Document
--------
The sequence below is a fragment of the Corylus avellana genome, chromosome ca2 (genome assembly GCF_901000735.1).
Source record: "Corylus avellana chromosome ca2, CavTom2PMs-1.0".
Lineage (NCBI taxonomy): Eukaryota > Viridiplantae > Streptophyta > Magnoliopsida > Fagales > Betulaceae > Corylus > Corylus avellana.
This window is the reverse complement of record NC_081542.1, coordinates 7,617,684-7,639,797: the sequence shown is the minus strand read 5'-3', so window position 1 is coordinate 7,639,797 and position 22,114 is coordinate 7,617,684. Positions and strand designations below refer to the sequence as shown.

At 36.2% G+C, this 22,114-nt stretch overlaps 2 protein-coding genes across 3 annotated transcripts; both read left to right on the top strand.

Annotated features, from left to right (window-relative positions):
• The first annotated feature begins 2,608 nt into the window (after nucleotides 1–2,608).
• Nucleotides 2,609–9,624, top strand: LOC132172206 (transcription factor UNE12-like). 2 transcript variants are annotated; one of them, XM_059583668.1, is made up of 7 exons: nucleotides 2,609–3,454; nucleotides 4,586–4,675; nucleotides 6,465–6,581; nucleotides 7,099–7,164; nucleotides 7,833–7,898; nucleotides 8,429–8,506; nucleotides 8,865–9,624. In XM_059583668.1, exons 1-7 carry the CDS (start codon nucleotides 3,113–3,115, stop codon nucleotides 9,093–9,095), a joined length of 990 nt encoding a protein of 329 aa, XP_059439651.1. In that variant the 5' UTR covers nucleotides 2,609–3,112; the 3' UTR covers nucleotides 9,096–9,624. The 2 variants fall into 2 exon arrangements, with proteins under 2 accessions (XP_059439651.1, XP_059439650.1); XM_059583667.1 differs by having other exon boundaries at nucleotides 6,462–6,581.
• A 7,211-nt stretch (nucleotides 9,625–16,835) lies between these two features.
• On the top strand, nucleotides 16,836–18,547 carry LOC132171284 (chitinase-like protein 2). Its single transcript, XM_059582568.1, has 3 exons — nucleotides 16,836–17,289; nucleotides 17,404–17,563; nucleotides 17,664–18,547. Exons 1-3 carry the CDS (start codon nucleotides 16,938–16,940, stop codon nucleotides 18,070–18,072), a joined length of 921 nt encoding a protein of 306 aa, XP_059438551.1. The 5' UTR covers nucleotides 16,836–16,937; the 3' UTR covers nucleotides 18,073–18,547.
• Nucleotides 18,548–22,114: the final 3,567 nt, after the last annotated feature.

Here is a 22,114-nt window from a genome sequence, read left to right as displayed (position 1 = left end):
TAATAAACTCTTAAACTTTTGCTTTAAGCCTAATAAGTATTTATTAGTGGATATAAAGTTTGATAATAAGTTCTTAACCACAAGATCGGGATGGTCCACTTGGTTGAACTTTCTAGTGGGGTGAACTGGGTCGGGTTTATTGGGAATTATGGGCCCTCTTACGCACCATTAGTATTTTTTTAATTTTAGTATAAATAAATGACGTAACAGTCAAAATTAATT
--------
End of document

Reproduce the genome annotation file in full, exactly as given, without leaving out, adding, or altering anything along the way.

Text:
The sequence below is a fragment of the Corylus avellana genome, chromosome ca2 (genome assembly GCF_901000735.1).
Source record: "Corylus avellana chromosome ca2, CavTom2PMs-1.0".
Lineage (NCBI taxonomy): Eukaryota > Viridiplantae > Streptophyta > Magnoliopsida > Fagales > Betulaceae > Corylus > Corylus avellana.
This window is the reverse complement of record NC_081542.1, coordinates 7,617,684-7,639,797: the sequence shown is the minus strand read 5'-3', so window position 1 is coordinate 7,639,797 and position 22,114 is coordinate 7,617,684. Positions and strand designations below refer to the sequence as shown.

At 36.2% G+C, this 22,114-nt stretch overlaps 2 protein-coding genes across 3 annotated transcripts; both read left to right on the top strand.

Annotated features, from left to right (window-relative positions):
• The first annotated feature begins 2,608 nt into the window (after nucleotides 1–2,608).
• Nucleotides 2,609–9,624, top strand: LOC132172206 (transcription factor UNE12-like). 2 transcript variants are annotated; one of them, XM_059583668.1, is made up of 7 exons: nucleotides 2,609–3,454; nucleotides 4,586–4,675; nucleotides 6,465–6,581; nucleotides 7,099–7,164; nucleotides 7,833–7,898; nucleotides 8,429–8,506; nucleotides 8,865–9,624. In XM_059583668.1, exons 1-7 carry the CDS (start codon nucleotides 3,113–3,115, stop codon nucleotides 9,093–9,095), a joined length of 990 nt encoding a protein of 329 aa, XP_059439651.1. In that variant the 5' UTR covers nucleotides 2,609–3,112; the 3' UTR covers nucleotides 9,096–9,624. The 2 variants fall into 2 exon arrangements, with proteins under 2 accessions (XP_059439651.1, XP_059439650.1); XM_059583667.1 differs by having other exon boundaries at nucleotides 6,462–6,581.
• A 7,211-nt stretch (nucleotides 9,625–16,835) lies between these two features.
• On the top strand, nucleotides 16,836–18,547 carry LOC132171284 (chitinase-like protein 2). Its single transcript, XM_059582568.1, has 3 exons — nucleotides 16,836–17,289; nucleotides 17,404–17,563; nucleotides 17,664–18,547. Exons 1-3 carry the CDS (start codon nucleotides 16,938–16,940, stop codon nucleotides 18,070–18,072), a joined length of 921 nt encoding a protein of 306 aa, XP_059438551.1. The 5' UTR covers nucleotides 16,836–16,937; the 3' UTR covers nucleotides 18,073–18,547.
• Nucleotides 18,548–22,114: the final 3,567 nt, after the last annotated feature.

Here is a 22,114-nt window from a genome sequence, read left to right as displayed (position 1 = left end):
TAATAAACTCTTAAACTTTTGCTTTAAGCCTAATAAGTATTTATTAGTGGATATAAAGTTTGATAATAAGTTCTTAACCACAAGATCGGGATGGTCCACTTGGTTGAACTTTCTAGTGGGGTGAACTGGGTCGGGTTTATTGGGAATTATGGGCCCTCTTACGCACCATTAGTATTTTTTTAATTTTAGTATAAATAAATGACGTAACAGTCAAAATTAATT